“The salary of the chief executive of a large corporation is not a market award for achievement. It is frequently in the nature of a warm personal gesture by the individual to himself.” – John Kenneth Galbraith

According to the AFL-CIO’s Executive Paywatch, the average chief executive of an S&P 500 company earned 287 times more than their median employee. The report found that the average CEO earned $14.5 million in 2018 compared to the average $39,888 that rank-and-file workers made.

David Zaslav is the CEO of the American mass media company Discovery, Inc. Zaslav’s compensation soared to $129.44 millionin 2018, fueled by stock options and grants. Mark Hurd, the CEO of computer software company Oracle took home a tidy $108,295,023.

According to the Credit Suisse report, “From 2010 onward, the dominant influence [in U.S. inequality] was rising equity prices, which increased the share of the top 1% and reduced the relative wealth of middle groups. Lower saving by middle groups due to stagnating incomes also contributed to the fall in their wealth share between 2007 and 2013.”

Today’s flawed theory of capitalism is single-minded in its pursuit of short-term profits and shareholder interests. It can only be described as a system that allows the rich to get richer and the rest of us to get deeper in debt.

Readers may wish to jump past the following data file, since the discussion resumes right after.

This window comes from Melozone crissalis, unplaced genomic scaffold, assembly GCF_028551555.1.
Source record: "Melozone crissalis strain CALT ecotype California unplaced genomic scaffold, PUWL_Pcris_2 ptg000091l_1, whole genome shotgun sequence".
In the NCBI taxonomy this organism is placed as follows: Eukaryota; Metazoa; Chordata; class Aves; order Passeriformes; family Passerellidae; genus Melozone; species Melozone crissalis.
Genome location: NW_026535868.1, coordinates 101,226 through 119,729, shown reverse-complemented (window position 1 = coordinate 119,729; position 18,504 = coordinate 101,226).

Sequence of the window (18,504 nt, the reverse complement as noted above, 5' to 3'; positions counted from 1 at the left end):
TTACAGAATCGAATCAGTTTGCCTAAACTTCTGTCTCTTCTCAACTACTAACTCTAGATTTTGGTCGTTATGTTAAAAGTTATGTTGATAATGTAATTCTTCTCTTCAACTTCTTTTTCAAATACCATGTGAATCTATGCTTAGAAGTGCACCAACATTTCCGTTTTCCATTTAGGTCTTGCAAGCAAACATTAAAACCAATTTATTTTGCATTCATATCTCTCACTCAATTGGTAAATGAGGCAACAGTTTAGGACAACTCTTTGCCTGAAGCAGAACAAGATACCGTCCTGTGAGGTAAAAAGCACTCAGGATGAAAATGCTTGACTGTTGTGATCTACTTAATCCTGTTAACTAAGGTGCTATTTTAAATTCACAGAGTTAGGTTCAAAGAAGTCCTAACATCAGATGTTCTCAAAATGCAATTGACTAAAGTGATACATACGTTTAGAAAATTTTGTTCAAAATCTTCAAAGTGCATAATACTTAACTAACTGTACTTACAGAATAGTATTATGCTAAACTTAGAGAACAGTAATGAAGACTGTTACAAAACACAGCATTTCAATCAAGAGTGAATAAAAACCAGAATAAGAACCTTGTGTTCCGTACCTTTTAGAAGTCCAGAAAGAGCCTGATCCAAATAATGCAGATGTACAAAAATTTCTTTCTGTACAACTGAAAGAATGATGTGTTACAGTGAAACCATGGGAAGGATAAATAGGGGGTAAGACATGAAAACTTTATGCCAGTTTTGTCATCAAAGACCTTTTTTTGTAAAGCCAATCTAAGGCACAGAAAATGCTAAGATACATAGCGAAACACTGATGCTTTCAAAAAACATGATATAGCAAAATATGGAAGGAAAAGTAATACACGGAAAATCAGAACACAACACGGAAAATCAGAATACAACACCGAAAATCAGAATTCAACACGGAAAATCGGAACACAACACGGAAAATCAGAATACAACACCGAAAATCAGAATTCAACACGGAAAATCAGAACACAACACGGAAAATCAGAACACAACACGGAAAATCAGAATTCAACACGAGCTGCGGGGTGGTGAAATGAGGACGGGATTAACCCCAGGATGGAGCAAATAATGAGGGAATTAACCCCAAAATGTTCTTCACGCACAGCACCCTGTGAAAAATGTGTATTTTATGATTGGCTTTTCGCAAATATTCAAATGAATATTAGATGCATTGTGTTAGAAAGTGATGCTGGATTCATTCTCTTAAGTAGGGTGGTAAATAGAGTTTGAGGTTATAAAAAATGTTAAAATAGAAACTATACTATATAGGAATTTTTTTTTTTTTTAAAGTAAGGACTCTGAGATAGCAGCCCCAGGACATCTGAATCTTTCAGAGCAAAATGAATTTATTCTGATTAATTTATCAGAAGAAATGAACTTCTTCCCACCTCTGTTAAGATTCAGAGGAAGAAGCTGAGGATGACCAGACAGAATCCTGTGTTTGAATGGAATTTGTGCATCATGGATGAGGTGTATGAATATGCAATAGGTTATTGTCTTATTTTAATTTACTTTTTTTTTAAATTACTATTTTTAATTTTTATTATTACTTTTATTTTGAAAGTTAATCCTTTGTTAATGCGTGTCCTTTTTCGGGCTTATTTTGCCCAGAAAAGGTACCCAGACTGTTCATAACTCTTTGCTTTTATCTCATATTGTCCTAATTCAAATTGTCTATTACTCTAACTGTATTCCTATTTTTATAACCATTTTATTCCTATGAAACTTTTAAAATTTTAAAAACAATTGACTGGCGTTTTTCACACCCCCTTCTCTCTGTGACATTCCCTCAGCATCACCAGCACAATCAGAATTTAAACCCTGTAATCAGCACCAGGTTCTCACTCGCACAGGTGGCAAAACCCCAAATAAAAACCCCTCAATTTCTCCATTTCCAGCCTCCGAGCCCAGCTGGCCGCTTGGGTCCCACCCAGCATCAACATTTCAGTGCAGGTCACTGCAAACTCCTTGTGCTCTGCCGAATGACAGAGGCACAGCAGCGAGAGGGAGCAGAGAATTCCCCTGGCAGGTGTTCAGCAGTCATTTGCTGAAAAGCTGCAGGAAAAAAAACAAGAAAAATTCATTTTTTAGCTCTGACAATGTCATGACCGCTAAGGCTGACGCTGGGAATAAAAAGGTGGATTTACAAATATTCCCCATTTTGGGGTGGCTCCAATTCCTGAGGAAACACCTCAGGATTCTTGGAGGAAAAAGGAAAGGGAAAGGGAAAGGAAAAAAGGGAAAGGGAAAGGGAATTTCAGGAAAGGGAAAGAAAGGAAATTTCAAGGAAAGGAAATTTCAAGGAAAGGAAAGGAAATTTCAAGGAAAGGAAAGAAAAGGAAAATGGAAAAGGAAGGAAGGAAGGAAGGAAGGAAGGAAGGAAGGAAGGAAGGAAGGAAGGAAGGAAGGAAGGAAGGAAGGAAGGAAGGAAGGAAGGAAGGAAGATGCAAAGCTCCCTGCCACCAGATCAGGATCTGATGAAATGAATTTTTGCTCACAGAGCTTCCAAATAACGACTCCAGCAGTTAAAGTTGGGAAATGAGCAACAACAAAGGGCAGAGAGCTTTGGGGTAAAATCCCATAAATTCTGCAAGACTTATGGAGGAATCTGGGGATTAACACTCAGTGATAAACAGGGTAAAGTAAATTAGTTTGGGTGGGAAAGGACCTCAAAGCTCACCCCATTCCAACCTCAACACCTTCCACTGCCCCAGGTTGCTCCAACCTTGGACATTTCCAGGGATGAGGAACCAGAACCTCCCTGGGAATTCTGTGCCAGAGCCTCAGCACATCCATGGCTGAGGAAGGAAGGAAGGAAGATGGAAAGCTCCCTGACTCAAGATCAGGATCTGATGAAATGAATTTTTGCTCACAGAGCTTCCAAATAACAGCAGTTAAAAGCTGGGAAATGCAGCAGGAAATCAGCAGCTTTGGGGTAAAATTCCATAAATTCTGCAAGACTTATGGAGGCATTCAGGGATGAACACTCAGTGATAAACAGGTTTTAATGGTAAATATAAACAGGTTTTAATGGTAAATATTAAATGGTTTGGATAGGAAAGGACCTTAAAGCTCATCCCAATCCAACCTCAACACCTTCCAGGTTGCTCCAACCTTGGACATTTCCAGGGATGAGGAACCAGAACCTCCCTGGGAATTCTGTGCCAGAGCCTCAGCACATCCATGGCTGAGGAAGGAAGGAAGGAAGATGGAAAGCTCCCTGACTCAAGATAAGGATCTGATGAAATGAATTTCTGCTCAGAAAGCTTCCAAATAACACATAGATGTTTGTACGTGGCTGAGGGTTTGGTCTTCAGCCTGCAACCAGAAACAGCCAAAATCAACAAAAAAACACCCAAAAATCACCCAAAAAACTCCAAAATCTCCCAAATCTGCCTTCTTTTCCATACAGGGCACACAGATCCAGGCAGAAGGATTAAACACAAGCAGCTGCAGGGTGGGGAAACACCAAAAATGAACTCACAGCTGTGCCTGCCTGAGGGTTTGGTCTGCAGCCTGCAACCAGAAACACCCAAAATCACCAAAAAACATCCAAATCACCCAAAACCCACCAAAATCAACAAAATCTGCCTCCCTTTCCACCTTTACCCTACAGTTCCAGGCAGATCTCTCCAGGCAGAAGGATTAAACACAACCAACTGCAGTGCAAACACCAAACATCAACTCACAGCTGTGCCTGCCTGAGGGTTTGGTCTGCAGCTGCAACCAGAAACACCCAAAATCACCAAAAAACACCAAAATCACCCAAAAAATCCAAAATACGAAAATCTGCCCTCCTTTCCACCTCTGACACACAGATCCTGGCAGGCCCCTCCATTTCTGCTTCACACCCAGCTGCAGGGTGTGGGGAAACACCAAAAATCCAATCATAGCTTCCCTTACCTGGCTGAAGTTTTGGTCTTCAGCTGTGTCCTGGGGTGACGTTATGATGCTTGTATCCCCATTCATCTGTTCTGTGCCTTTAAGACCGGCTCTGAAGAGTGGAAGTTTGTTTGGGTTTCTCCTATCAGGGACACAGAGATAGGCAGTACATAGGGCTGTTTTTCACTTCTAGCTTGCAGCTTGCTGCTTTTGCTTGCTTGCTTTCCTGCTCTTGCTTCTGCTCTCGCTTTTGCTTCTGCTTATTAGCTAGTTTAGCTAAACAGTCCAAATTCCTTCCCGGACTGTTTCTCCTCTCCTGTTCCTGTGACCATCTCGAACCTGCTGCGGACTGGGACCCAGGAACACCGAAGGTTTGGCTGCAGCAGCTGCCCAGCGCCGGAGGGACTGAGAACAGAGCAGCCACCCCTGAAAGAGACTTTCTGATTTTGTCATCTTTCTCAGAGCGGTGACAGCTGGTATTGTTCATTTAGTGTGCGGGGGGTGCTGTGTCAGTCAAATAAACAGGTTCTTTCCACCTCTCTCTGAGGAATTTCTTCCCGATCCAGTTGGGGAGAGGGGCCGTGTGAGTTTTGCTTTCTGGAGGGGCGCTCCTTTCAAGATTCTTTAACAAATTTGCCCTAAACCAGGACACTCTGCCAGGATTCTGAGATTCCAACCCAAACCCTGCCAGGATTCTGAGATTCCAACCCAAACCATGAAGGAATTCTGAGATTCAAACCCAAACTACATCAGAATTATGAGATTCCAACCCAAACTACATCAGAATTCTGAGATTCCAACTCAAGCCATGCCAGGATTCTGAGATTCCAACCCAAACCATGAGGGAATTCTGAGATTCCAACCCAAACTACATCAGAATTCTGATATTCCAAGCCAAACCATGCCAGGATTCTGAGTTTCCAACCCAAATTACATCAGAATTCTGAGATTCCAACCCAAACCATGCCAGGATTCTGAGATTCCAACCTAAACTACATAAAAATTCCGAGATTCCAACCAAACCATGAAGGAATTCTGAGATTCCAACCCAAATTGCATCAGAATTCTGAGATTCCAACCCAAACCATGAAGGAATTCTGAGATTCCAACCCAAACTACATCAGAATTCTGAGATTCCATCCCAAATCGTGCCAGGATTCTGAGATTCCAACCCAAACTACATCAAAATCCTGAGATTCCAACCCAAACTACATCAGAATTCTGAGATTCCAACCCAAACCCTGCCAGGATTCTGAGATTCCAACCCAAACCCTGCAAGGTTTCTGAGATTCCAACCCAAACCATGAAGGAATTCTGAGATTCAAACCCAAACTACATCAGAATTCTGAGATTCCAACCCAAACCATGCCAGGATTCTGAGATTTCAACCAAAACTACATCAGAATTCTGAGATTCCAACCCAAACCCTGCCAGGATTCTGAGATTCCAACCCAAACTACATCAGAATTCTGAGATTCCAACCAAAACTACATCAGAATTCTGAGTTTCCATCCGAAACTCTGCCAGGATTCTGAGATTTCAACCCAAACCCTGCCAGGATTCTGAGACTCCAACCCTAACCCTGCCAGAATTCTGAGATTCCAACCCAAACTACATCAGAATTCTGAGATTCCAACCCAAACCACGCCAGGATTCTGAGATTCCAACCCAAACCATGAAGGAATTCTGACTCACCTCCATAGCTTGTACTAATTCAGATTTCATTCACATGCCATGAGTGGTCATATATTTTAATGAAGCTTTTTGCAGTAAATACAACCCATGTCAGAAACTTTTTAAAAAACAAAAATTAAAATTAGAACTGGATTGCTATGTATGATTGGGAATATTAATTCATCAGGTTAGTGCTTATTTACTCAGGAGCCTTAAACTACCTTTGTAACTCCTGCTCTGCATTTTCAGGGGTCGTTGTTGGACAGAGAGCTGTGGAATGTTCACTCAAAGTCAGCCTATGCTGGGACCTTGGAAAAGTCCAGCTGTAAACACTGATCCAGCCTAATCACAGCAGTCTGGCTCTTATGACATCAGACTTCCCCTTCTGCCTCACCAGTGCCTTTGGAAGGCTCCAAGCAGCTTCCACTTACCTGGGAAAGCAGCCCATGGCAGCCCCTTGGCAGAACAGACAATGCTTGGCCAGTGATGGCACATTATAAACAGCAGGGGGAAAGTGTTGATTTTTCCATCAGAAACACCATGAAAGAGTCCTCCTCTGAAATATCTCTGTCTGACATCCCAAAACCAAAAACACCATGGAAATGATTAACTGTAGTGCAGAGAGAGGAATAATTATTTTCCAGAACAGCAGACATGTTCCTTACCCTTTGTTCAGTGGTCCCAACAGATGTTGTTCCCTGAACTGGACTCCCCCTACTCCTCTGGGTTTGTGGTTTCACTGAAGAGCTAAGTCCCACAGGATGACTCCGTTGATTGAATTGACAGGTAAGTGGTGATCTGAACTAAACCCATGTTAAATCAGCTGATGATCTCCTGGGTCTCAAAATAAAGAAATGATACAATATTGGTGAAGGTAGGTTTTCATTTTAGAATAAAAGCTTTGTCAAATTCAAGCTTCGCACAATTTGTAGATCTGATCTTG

We’ve been on a treadmill that has suddenly come to a stop. We don’t have to get back on it when the pandemic ends. There are others ways to move forward.

Isn’t time we moved from the madness of more to the ethic of enough?

“Historically, pandemics have forced humans to break with the past and imagine their world anew. This one is no different. It is a portal, a gateway between one world and the next.” – Arundhati Roy

Michael Jessen is an ecowriter living at Longbeach near Balfour, British Columbia. He is the author of more than 800 articles on climate change, sustainability, waste reduction, and simple living. He can be reached by email at

Categories: GeneralOp/Ed